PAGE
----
Ressa and Santos are the first journalists in the Philippines to be found guilty of cyber libel since the law was passed in 2012. They were allowed to post bail pending appeal under the bond they paid in 2019, which cost 100,000 pesos (2,000 US dollars) each.

Rappler, an independent website of international renown has been targeted by the administration of President Rodrigo Duterte. The court, however, found Rappler itself to have no liability in the cyber libel case.

Targeting Rappler

Press freedom advocates in the Philippines and across the world swiftly decried Ressa’s conviction as part of the Duterte administration’s campaign to terrorize and intimidate journalists.

The case against Ressa and Rappler was filed in 2017 by businessman Wilfredo Keng over a 2012 Rappler story covering his alleged links to Supreme Court Chief Justice Renato Corona, who was being impeached on corruption charges at the time.

Keng’s case was initially dismissed in 2017 because it was beyond the statute of limitations. Moreover, the article itself was published four months before the cybercrime law was enacted.

But the case was subsequently readmitted by the Philippine justice department, which extended the period of liability for cyber libel claims from one year to 12 years and argued the article was covered by the law because it was ‘republished’ in February 2014, when Rappler updated it.

While Duterte and his spokesmen deny any links to the cyber libel case, Rappler has been on the receiving end of regular ire from the president and his allies for actively investigating and exposing the administration’s bloody war on drugs, social media manipulation and corruption.

Rappler reporters were banned from covering presidential press briefings in 2018, for what Duterte characterized as “twisted reporting” during a presidential address.

Pro-Duterte trolls deride Rappler as a peddler of “fake news” and hurl invective at its reporters.

The cyber libel case is but the first in a total of 8 active legal cases against Ressa and Rappler which include another libel case and tax violation allegations. All were filed after Duterte came to power in 2016.

The Duterte government moved to shut down Rappler in January 2018, claiming that it violated laws on non-foreign ownership of media outlets — a claim that is demonstrably false.

A protester calls for ‘mass testing, not mass silencing’ at a rally held on June 4, 2020, the day the Philippine Congress passed the anti-terror bill. Photo by Kodao Productions, a content partner of Global Voices

Curtailing dissent

The College of Mass Communication of the University of the Philippines (UP), the country’s premier state university, condemned the decision as a dangerous precedent that gives authorities the power to prosecute anyone for online content published within the past decade:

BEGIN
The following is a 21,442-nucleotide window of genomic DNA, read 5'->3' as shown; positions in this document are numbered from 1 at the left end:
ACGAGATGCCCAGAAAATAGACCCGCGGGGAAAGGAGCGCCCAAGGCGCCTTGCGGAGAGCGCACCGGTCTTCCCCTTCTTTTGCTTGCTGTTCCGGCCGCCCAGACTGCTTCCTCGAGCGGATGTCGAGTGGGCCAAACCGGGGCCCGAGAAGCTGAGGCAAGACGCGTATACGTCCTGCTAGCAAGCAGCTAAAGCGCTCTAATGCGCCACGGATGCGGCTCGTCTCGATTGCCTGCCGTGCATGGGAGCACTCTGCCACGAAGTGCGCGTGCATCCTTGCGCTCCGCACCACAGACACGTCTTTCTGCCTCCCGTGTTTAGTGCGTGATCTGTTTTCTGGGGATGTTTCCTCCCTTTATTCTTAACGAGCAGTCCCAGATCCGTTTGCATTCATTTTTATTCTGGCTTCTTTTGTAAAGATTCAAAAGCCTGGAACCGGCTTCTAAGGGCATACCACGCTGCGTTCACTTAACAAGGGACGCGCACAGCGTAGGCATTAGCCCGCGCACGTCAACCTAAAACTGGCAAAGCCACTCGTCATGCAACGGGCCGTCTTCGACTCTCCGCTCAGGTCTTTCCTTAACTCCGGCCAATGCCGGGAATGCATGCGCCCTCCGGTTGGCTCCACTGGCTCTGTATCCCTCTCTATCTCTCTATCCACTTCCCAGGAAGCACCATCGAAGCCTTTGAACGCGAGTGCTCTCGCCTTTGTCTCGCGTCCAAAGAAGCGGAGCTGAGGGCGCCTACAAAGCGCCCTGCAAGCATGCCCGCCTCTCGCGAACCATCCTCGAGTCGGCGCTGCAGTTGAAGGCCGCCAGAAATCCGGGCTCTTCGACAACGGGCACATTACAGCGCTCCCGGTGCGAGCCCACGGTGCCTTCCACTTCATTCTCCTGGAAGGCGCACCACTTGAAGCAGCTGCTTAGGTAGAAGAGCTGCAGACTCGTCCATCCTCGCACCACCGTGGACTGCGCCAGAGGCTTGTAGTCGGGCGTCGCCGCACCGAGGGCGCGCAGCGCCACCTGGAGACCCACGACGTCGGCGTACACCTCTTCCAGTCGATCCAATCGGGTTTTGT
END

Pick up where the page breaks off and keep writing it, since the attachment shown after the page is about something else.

The State can prosecute even after ten, twelve or more years after publication or posting. It is a concept of eternal threat of punishment without any limit in time and cyberspace.

The National Union of Journalists of the Philippines (NUJP) said the charges that Rappler faces is only the latest in “a chain of media repression that has seen the forced shutdown of broadcast network ABS-CBN and a spike in threats and harassment of journalists, all because the most powerful man in the land abhors criticism and dissent.’’

The government forced the country’s largest television network, privately-owned ABS-CBN, off air last May after the pro-Duterte congress refused to renew the station’s broadcasting license.

Growing persecution of media comes against the backdrop of an anti-terror bill passed by the legislature that allows the president to create an anti-terrorism council vested with powers to designate individuals and groups as “terrorists.”

That designation in turn allows warrantless arrests and 24 days of detention without court charges, among other draconian provisions.

Authorities have brazenly denied the bill threatens freedom in the country.

AERIAL SHOT: 5,000 human rights advocates and activists observe physical distancing as they commemorate Philippine Independence Day and hold a ‘Grand Mañanita’ against the Duterte government’s Anti-Terrorism Bill today, June 12, on University Avenue, University of the Philippines- Diliman, Quezon City. Photo and caption by Kodao Productions, a content partner of Global Voices

Holding the line

At a press conference after her court hearing, Ressa vowed to hold the line:

Freedom of the press is the foundation of every single right you have as a Filipino citizen. If we can’t hold power to account, we can’t do anything.

A few days before Ressa’s conviction, thousands defied the lockdown to join anti-terror bill protests in Manilla despite threats of violence from the police.